ALAMEDA, Calif. — A California Senate committee has approved a watered-down version of a bill designed to make it harder for cities or other local agencies to file for Chapter 9 municipal bankruptcy.
AB 155 was introduced in 2009. In its original form, it required municipalities to secure the approval of the California Debt and Investment Advisory Commission before seeking protection from creditors under Chapter 9 of the U.S. Bankruptcy Code.
The bill moved to the Senate floor Thursday from the Senate Appropriations Committee.
Gov. Arnold Schwarzenegger’s administration opposes the measure because it would “usurp local governments’ authority to manage their finances,” according to spokesman H.D. Palmer
“AB 155 goes a long way in reassuring the residents of California that bankruptcy should only be used after all options are exhausted,” its sponsor, Assemblyman Tony Mendoza, D-Norwalk, said in a statement afterwards.
Committee amendments appear to have softened the legislation’s effect on local governments and agencies.
According to the staff report prepared for the committee, the agencies would still have to seek approval from CDIAC.
But the amended version of the bill also gives local governments the authority to override any denial by CDIAC, and also bars the commission from conditioning any approval request, requiring it to vote yes or no, according to the staff report.
Passage of such a bill would create a new policy role for CDIAC, which was created to advise state and local agencies on debt and investment management and compile debt issuance information.
The nine-member commission includes the treasurer, the state controller, the governor, four lawmakers, and two local officials appointed by the treasurer.
While CDIAC’s staff compiles and publishes debt issuance data, and organizes frequent workshops for public officials, the commission itself has not been very active. It last met in June 2008.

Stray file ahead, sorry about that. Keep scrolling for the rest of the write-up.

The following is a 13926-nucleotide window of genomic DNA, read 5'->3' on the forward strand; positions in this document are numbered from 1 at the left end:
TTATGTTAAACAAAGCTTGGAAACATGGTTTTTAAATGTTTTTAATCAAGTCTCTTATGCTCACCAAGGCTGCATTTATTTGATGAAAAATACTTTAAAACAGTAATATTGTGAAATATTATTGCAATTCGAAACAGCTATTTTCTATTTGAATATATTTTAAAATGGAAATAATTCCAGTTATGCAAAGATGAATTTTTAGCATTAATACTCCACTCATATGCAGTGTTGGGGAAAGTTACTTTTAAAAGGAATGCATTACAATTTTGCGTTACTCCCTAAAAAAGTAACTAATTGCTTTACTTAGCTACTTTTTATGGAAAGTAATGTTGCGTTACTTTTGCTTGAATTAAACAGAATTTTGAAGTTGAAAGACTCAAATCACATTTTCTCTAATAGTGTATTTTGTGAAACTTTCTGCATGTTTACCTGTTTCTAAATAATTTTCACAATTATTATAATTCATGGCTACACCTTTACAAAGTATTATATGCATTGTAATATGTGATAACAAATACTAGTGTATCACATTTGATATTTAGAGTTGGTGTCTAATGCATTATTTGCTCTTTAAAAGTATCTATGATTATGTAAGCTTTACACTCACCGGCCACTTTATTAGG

Local governments remain steadfastly opposed to AB 155, despite the recent amendments.
“In reality, CDIAC still holds local governments hostage,” according to a letter to the committee from the League of California Cities and five other lobbying groups representing local entities.
The bill is a solution in search of a problem, the letter said, adding that Vallejo’s 2008 bankruptcy filing, which has yet to close, has not spawned a wave of copycats.
State Treasurer Bill Lockyer, who chairs CDIAC, supports the bill, said spokesman Tom Dresslar.
“We support the bill because the state has a compelling interest in making sure bankruptcy is a last resort when everything else becomes unfeasible,” Dresslar said.
The headline risk and bad publicity surrounding a bankruptcy could have a material impact on the state’s borrowing costs, and those of other municipalities, he added.
The bill passed the committee on a 6-to-4 vote, with all three Republicans and Sen. Lois Wolk, D-Davis, voting no.
The Assembly approved the bill during 2009, but would have to vote again because of the Senate amendments.
Mendoza said California is one of only 12 states without any authority over municipalities that wish to file for bankruptcy.